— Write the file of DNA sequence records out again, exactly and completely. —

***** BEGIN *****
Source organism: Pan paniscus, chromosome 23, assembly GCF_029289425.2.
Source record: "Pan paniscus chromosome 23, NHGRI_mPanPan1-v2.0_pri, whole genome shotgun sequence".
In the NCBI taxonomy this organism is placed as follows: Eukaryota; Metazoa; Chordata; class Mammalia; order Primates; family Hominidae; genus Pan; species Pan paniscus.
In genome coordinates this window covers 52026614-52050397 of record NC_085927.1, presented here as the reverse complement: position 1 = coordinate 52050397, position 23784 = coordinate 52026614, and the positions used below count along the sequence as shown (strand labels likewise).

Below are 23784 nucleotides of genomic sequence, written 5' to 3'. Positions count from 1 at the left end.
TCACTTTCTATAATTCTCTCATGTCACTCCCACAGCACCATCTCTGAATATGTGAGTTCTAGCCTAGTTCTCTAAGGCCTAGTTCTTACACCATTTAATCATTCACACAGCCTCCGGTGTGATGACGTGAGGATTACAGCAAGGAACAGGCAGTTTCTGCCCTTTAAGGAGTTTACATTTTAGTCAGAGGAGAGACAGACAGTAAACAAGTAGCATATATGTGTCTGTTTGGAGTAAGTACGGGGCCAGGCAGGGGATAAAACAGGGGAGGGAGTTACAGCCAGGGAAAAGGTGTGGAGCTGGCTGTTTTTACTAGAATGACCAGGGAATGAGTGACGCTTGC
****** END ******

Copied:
Source organism: Pan paniscus, chromosome 23, assembly GCF_029289425.2.
Source record: "Pan paniscus chromosome 23, NHGRI_mPanPan1-v2.0_pri, whole genome shotgun sequence".
In the NCBI taxonomy this organism is placed as follows: Eukaryota; Metazoa; Chordata; class Mammalia; order Primates; family Hominidae; genus Pan; species Pan paniscus.
In genome coordinates this window covers 52026614-52050397 of record NC_085927.1, presented here as the reverse complement: position 1 = coordinate 52050397, position 23784 = coordinate 52026614, and the positions used below count along the sequence as shown (strand labels likewise).

Below are 23784 nucleotides of genomic sequence, written 5' to 3'. Positions count from 1 at the left end.
TCACTTTCTATAATTCTCTCATGTCACTCCCACAGCACCATCTCTGAATATGTGAGTTCTAGCCTAGTTCTCTAAGGCCTAGTTCTTACACCATTTAATCATTCACACAGCCTCCGGTGTGATGACGTGAGGATTACAGCAAGGAACAGGCAGTTTCTGCCCTTTAAGGAGTTTACATTTTAGTCAGAGGAGAGACAGACAGTAAACAAGTAGCATATATGTGTCTGTTTGGAGTAAGTACGGGGCCAGGCAGGGGATAAAACAGGGGAGGGAGTTACAGCCAGGGAAAAGGTGTGGAGCTGGCTGTTTTTACTAGAATGACCAGGGAATGAGTGACGCTTGC